Young adults don’t need the church

Donita Wiebe-Neufeld, Canadian Mennonite correspondent
July 14, 2016
Mennonite Church Canada
Chris Brnjas
Saskatoon, Saskatchewan

This seminar title was prompted in response to the young adult “problem.”

“It is not meant to be a defiance statement, but a statement of fact. The church is no longer a central force in the lives of young adults,” presenter, Chris Brnjas said.

Brnjas has the background to know what he is talking about. A co-founder of Pastors in Exile (PiE), he and others seek to be pastors “outside the church walls,” which involves meeting with many young adults. Brnjas also works in student services at Conrad Grebel College, is a member of the Gathering Church, and was a Mennonite Church Canada youth delegate to the 2015 Global Youth Summit of the Mennonite World Conference.

The workshop began with participants sharing reasons for interest in the topic. These included: living among young families who do not attend church, wanting to support the faith life of young adult believers who have chosen not to go to church, being concerned about the drop-off in youth engagement with church, and curiosity regarding alternatives to the way church is done.

Brnjas cautioned against painting all young adults with the same brush. At the same time, he pointed out commonalities shared by people in the same generation. Older generations sometimes characterize millennials as cynical, shallow, narcissistic, and selfish, but they also described them positively as creative, connected, confident, and interested in diversity in thought and practice.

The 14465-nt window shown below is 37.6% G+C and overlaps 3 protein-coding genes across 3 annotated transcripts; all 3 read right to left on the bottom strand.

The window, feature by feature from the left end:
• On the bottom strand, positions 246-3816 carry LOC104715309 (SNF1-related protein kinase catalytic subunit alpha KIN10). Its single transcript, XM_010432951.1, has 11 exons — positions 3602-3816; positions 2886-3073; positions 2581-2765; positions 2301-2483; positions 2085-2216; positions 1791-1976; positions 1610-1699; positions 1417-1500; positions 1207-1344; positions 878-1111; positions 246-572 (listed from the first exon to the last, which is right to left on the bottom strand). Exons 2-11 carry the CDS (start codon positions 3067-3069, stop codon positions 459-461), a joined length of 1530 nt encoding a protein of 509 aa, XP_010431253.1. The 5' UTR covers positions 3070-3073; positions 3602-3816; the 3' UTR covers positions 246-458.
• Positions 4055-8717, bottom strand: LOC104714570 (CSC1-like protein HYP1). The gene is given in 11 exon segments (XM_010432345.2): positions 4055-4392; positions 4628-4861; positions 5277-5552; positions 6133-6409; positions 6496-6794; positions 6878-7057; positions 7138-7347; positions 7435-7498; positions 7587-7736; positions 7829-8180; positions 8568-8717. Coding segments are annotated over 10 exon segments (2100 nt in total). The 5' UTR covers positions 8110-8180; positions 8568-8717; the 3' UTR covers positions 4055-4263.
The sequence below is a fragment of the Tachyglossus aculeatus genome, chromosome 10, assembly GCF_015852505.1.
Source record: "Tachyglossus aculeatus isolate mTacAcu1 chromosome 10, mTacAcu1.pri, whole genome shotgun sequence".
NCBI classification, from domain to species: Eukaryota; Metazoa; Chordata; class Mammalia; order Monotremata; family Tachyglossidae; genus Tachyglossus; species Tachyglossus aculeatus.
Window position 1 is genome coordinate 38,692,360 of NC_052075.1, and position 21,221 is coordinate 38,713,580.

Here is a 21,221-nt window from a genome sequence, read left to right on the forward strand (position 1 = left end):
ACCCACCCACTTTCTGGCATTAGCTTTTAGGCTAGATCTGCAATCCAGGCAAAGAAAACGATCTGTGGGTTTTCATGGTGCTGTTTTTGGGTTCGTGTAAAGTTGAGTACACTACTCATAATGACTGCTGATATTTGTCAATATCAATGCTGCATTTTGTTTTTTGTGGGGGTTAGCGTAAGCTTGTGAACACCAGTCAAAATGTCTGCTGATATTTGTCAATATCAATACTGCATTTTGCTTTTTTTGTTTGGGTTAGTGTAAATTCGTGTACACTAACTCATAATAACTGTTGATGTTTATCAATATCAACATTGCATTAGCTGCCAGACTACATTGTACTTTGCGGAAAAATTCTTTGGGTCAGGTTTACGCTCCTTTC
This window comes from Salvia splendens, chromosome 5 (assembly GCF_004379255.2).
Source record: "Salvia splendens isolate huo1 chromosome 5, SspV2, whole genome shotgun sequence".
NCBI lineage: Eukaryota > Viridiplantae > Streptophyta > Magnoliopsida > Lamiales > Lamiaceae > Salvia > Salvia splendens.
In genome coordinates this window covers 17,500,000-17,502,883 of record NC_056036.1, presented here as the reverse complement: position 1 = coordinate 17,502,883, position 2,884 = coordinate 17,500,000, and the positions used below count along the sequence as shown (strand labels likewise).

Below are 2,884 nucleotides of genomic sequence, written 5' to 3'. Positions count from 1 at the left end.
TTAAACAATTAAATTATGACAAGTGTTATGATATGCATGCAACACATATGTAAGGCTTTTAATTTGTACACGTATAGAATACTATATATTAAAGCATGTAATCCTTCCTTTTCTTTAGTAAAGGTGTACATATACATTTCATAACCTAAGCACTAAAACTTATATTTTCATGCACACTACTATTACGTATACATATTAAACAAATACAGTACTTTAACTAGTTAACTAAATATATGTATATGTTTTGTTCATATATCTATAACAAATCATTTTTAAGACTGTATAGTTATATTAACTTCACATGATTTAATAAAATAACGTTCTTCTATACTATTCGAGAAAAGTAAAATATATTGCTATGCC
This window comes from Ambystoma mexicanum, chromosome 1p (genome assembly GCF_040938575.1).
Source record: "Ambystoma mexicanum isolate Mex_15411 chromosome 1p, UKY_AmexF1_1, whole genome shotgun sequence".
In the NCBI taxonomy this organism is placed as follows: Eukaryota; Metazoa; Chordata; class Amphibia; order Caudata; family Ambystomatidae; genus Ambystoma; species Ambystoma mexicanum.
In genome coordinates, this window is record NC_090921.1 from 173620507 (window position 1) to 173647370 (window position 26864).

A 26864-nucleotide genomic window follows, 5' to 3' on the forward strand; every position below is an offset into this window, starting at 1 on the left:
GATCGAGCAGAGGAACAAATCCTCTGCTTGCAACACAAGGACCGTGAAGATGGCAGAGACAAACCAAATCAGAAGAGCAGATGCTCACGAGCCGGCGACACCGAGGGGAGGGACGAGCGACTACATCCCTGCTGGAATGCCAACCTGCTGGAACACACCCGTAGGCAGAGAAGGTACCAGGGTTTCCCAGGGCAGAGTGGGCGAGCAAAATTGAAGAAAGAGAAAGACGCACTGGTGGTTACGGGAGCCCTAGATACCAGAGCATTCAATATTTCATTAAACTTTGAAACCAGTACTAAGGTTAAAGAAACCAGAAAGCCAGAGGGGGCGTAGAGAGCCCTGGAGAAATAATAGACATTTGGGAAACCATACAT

Rapidly changing technologies adds a new twist to generational changes; every five years a unique generation results. A 25-year-old may have grown up very differently than a 20-year-old in the same geographic area. For young adults, awareness of issues such as sexual abuse scandals, exclusion related to race or sexual orientation, and the history of residential schools, tend to prompt negative connotations with the word “church.”

“I think we [the church] should be masters of apology! Yet we often seem more interested in protecting our institutions than to rectify past sins,” Brnjas said.

The highlight of the workshop was cross-generational dialogue. Brnjas paired participants with at least 15-20 years between them. The pairs discussed how they grew up, what was happening in the world when they were young, and what attracts—or doesn’t attract them—to church.

While it seemed clear that the church today is no longer the center of community as it was years ago, there were a remarkable number of similarities despite age differences. Discussion was lively. People claimed community, connection to good people, and social justice as draws to the church. One cross-cultural pair, Canadian and Sudanese, laughed to discover that they had both grown up in quiet, rural areas, following cattle on foot, and connecting with a small faith community. Another pair noted that rebelling and rebuilding was part of both of their stories. A pastor from a young adult-oriented church noted that they were having trouble holding on to their boomer and senior generations, who kept leaving in search of a “peer group.”

In conclusion, Brnjas encouraged participants to think of church as people, not as an institution, and he emphasized the mutual beneficial effects of cross-generational conversation.

To learn more about PiE go to